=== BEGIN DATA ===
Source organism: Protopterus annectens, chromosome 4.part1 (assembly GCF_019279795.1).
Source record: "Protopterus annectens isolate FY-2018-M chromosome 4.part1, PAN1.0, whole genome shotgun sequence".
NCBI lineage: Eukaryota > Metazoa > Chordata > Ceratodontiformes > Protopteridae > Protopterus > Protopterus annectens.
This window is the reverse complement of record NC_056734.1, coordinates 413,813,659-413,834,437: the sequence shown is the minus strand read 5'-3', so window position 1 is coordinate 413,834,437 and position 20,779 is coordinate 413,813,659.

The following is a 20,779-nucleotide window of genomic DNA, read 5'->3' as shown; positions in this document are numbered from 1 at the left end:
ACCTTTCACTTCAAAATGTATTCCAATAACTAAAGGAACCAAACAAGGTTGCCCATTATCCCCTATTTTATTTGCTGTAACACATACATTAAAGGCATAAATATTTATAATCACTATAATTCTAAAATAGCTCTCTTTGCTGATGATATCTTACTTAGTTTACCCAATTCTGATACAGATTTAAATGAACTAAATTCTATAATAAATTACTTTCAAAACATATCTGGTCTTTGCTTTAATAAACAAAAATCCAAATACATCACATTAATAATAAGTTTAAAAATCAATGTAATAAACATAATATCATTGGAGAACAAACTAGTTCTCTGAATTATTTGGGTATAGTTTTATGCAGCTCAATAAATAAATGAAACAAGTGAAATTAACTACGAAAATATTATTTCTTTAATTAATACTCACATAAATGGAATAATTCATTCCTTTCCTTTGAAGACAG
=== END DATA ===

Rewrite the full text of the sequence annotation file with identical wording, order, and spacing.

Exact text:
Source organism: Protopterus annectens, chromosome 4.part1 (assembly GCF_019279795.1).
Source record: "Protopterus annectens isolate FY-2018-M chromosome 4.part1, PAN1.0, whole genome shotgun sequence".
NCBI lineage: Eukaryota > Metazoa > Chordata > Ceratodontiformes > Protopteridae > Protopterus > Protopterus annectens.
This window is the reverse complement of record NC_056734.1, coordinates 413,813,659-413,834,437: the sequence shown is the minus strand read 5'-3', so window position 1 is coordinate 413,834,437 and position 20,779 is coordinate 413,813,659.

The following is a 20,779-nucleotide window of genomic DNA, read 5'->3' as shown; positions in this document are numbered from 1 at the left end:
ACCTTTCACTTCAAAATGTATTCCAATAACTAAAGGAACCAAACAAGGTTGCCCATTATCCCCTATTTTATTTGCTGTAACACATACATTAAAGGCATAAATATTTATAATCACTATAATTCTAAAATAGCTCTCTTTGCTGATGATATCTTACTTAGTTTACCCAATTCTGATACAGATTTAAATGAACTAAATTCTATAATAAATTACTTTCAAAACATATCTGGTCTTTGCTTTAATAAACAAAAATCCAAATACATCACATTAATAATAAGTTTAAAAATCAATGTAATAAACATAATATCATTGGAGAACAAACTAGTTCTCTGAATTATTTGGGTATAGTTTTATGCAGCTCAATAAATAAATGAAACAAGTGAAATTAACTACGAAAATATTATTTCTTTAATTAATACTCACATAAATGGAATAATTCATTCCTTTCCTTTGAAGACAG